Why the latest study on global forest cover must be taken with a pinch of salt
Like the Indian government’s State of Forest report, the study by two US universities also fails to make a distinction between forest cover and tree cover
A new study published in Nature, a multidisciplinary science journal, has said the global tree canopy cover has increased by 2.24 million square kilometres between 1982 and 2016. Using satellite data, researchers from the University of Maryland, State University of New York and NASA Goddard Space Flight Centre found that the gains made in forest area in the temperate, subtropical, and boreal climatic zones are neutralising the decline that is taking place in the tropics. Interestingly, the study adds, forests in mountain regions are expanding as climate-warming enables trees to grow higher up on mountains. The greatest increase in tree canopy has occurred in Europe, including European Russia (35%). A close second was China, where tree canopy gained 34%. In the US, tree canopy increased by 15%. The important finding is that much of the change is nevertheless anthropogenic; climate change induced vegetation growth is a smaller fraction.
The study, however, has the same limitations that exist in the Indian government’s State of Forest reports because it maps “all tree cover” as one category. The Nature study uses three land-cover categories: tree crops; short vegetation cover; and bare ground. The issue with such categorisation is that “tree crops” could be anything: natural forest, teak plantations, eucalyptus plantations or coconut/arecanut/rubber plantations. But tree covers are not forests, and so telling us about “changes in tree cover” is not very useful.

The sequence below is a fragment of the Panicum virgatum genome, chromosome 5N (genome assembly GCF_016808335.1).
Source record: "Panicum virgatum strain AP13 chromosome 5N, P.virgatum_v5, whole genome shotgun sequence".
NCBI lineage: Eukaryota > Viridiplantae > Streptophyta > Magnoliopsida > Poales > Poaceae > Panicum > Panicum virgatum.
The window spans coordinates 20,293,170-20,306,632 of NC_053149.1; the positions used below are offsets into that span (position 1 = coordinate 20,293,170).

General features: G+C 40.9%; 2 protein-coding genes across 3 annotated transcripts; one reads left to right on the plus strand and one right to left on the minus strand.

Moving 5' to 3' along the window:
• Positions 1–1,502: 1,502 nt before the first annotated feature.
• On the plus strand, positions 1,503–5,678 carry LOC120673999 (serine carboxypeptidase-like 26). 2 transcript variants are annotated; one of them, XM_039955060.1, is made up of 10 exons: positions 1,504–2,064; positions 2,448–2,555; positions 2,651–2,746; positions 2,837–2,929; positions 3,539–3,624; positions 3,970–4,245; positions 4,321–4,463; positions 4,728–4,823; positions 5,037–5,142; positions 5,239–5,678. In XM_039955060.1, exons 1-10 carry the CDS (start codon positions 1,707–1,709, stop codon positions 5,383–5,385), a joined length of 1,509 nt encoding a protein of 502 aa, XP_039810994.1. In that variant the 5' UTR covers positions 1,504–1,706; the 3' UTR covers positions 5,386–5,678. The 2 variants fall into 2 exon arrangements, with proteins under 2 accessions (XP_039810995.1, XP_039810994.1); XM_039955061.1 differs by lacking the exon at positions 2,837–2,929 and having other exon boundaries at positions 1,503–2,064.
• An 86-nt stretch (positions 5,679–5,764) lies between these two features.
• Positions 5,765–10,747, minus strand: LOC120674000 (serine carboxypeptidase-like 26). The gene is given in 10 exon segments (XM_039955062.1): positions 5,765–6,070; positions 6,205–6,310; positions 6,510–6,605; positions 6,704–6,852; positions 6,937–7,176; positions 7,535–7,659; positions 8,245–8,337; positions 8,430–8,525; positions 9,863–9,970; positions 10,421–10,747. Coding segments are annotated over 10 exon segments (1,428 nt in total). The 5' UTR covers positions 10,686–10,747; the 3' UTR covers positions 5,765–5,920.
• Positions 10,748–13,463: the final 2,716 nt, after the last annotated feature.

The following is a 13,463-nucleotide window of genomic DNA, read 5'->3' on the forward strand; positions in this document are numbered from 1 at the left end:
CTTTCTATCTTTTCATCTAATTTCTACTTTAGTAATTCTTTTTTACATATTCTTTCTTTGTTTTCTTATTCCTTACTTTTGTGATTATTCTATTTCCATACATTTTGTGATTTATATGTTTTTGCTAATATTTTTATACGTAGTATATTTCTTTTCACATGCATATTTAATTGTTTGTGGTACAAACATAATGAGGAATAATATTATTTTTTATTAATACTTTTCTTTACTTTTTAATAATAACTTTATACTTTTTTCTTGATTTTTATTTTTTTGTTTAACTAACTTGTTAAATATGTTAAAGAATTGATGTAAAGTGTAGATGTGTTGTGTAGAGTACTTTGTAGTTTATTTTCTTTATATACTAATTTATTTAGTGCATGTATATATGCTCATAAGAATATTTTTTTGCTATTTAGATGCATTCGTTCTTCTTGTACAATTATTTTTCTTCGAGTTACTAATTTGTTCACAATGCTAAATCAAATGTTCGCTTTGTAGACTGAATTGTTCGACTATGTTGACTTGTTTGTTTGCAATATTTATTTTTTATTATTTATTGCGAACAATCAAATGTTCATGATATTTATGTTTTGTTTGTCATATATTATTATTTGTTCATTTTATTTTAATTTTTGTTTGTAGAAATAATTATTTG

Second, the reported expansion of “tree cover”, according to the new study, is happening in temperate countries, including temperate parts of China but not so much in the tropics or part of the subtropics. While the study published in Nature does not give countrywise figures, the main change reported for south Asia is bare ground becoming short vegetation cover. This is also not new: over the years, the area under agriculture has expanded and intensified in India because of double cropping/irrigated cropping.
Last, but not the least, one must keep in mind what makes a forest. It is not just the number of trees, but the biodiversity that it nurtures, and so one must always be aware of the difference between a forest cover and tree cover. Since 2003, India has lost over 1,000 sq km of dense forest every year, and compensated roughly half of that with plantations. Such additions only look good on paper.
The same is happening in China where the government has launched a massive tree planting exercise in the past two decades. The tree cover is largely single species, not necessarily native to those regions, and coercive in its creation. Unfortunately, these issues or the impact of such single species (which has a cascading effect on the ecosystem), are never captured in global mappings such as the one published recently in Nature.
First Published: Sep 06, 2018 09:01:43